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RE: Proposal for 4.2, Ensure that user interfaces are accessible

From: John M Slatin <john_slatin@austin.utexas.edu>
Date: Wed, 27 Apr 2005 13:16:58 -0500
Message-ID: <6EED8F7006A883459D4818686BCE3B3B7AE31C@MAIL01.austin.utexas.edu>
To: "Joe Clark" <joeclark@joeclark.org>, "WAI-GL" <w3c-wai-gl@w3.org>

Joe Clark wrote:
Well, that rules out Lynx for anything that relies ineluctably on 
Might be better to put it the other way around: if the developer has to
support the minimum baseline, which requires that content work when
scripting is not supported or is turned off, then the developer has to
provide options that work in that context.

If the developer is "free" to write to a baseline assumption that
scripting is supported and enabled, then the scripts must be accessible.

In other words, if the developer has to assume that his intended
audience includes Lynx users, then the developer has to provide content
that works without rcourse to scripting.

"Good design is accessible design." 
John Slatin, Ph.D.
Director, Accessibility Institute
University of Texas at Austin
FAC 248C
1 University Station G9600
Austin, TX 78712
ph 512-495-4288, f 512-495-4524
email jslatin@mail.utexas.edu
web http://www.utexas.edu/research/accessibility/


-----Original Message-----
From: w3c-wai-gl-request@w3.org [mailto:w3c-wai-gl-request@w3.org] On
Behalf Of Joe Clark
Sent: Wednesday, April 27, 2005 12:19 pm
Subject: Re: Proposal for 4.2, Ensure that user interfaces are

> [1] Definition of baseline:
> <proposal>
> The minimum set of technologies that must be supported by user agents

so that people can use and gain access to all the information and 
functions of the Web content.

> Developers must ensure that all information and functionality 
> comprising the Web content conforms to WCAG;

developers may assume that user agents

> support only this minimum set of technologies. Developers may also 
> choose to use technologies that are not in the minimum set provided 
> that the following are true:
>     The Web content is still accessible using user agents that only 
> support the technologies that are in the minimum set (i.e. the use of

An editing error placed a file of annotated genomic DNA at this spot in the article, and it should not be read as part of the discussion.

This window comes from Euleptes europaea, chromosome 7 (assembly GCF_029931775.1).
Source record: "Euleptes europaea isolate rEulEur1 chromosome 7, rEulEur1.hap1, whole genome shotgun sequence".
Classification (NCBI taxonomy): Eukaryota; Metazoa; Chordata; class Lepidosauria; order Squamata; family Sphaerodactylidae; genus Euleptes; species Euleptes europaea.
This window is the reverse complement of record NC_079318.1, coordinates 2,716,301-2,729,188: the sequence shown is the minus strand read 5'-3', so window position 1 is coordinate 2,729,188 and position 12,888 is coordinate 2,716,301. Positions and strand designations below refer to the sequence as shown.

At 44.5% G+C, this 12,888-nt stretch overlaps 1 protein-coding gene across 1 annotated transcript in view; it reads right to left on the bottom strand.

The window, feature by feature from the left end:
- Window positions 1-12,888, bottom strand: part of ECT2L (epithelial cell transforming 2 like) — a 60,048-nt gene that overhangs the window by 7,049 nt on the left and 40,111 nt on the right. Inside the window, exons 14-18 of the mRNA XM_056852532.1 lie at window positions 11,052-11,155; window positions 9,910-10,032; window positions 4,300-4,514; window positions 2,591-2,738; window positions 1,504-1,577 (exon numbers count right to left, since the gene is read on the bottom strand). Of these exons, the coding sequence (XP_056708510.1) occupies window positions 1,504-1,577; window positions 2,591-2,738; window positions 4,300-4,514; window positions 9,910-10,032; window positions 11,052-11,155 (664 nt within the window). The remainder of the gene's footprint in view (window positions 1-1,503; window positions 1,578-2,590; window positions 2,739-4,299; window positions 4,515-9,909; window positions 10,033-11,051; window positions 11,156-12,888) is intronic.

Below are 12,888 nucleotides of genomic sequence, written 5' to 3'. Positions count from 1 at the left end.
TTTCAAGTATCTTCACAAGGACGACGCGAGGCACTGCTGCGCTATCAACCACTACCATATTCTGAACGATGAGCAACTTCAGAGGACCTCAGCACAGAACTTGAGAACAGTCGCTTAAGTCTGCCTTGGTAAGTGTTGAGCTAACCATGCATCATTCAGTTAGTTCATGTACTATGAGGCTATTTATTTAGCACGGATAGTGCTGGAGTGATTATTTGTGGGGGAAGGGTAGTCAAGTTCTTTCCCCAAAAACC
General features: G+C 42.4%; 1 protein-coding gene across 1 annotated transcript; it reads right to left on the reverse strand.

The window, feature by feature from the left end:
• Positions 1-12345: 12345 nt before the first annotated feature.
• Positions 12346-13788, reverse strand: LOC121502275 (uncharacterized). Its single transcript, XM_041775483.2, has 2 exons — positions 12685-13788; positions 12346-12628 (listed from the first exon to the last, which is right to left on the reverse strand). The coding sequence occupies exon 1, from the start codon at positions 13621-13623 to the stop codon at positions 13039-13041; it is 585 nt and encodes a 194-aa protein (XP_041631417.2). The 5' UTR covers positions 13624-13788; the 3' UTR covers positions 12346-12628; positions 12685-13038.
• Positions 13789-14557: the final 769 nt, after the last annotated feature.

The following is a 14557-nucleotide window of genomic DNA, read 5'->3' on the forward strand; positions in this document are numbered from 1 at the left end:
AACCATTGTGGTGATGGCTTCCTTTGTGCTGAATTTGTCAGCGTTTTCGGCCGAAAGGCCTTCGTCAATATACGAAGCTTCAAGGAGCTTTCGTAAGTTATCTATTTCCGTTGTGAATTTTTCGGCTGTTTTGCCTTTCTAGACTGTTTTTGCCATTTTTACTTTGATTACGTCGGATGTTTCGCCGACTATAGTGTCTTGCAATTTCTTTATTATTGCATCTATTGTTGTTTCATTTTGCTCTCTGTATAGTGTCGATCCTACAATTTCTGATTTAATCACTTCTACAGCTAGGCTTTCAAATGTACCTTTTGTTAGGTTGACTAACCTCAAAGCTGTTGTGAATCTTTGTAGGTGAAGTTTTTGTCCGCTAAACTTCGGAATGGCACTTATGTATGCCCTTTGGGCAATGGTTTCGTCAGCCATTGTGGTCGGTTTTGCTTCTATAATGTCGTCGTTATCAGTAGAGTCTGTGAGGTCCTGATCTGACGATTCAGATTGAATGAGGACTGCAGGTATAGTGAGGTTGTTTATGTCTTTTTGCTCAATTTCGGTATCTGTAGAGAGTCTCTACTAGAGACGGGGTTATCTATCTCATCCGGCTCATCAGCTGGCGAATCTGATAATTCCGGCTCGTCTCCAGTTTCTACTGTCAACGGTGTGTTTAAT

> technologies that are not in the minimum set does not "break" access 
> to the Web content by user agents that don't support them).

Well, that rules out Lynx for anything that relies ineluctably on 

> [2] Definition of technology
> <proposal>
> "Technology" means a data format, programming or markup language, 
> protocol or
> API.

I think this would be clearer as:

"Technology" means a data format; a programming or markup language; a 
protocol; or an applications programming interface (API).

> 4. WCAG 2.0 conformance at level Triple-A means that all level 1, 
> level 2 and level 3 success criteria for all guidelines are met 
> assuming user agent support for only the baseline technologies.

There won't be a Level 3.

> [4] Reading order
> <proposal>
> Promote the following success criteria of GL 2.4 to level 1:
>     * When content is arranged in a sequence that affects its meaning,

> that sequence can be determined programmatically.

The Working Group needs to heed my advice on floated layouts and other 
layouts created by CSS. This isn't a trivial matter.

Valid, semantic HTML takes care of that problem for the most part, but

>     * When a page or other delivery unit is navigated sequentially, 
> elements receive focus in an order that follows relationships and 
> sequences in the content

That seems to be nothing but a user-agent issue. We can't expect authors

to put tabindexes on everything they ever write forevermore; among many 
other issues, tabindex applies only to a few elements.

> [5] authoring applications (part of conformance?)
> <proposal>
> Web applications that are created for the sole purpose of assisting 
> users to create content intended for publication on the web must 
> conform to at least Level A of the ATAG 2.0 Guidelines.

Sole purpose or primary purpose?

This is pretty good, though. Do we want to say "Web applications or 

> [6] New GL 1.3 Level 1 SC
> <proposal>
> The role, state and value of every element of the web content can be 
> programmatically determined. Elements whose states and values can be 
> changed via the user interface can also be changed programmatically.

Well, I don't get this. You mean everything I style with :hover has to
undoable by something else? And what is that something else? Is it not
same thing that is rendering the :hover behaviour-- the browser?

Why is this not an issue of user stylesheets, dead-end though those are?


     Accessibility <http://joeclark.org/access/>
       --What's wrong with top-posting?
Received on Wednesday, 27 April 2005 18:17:12 UTC

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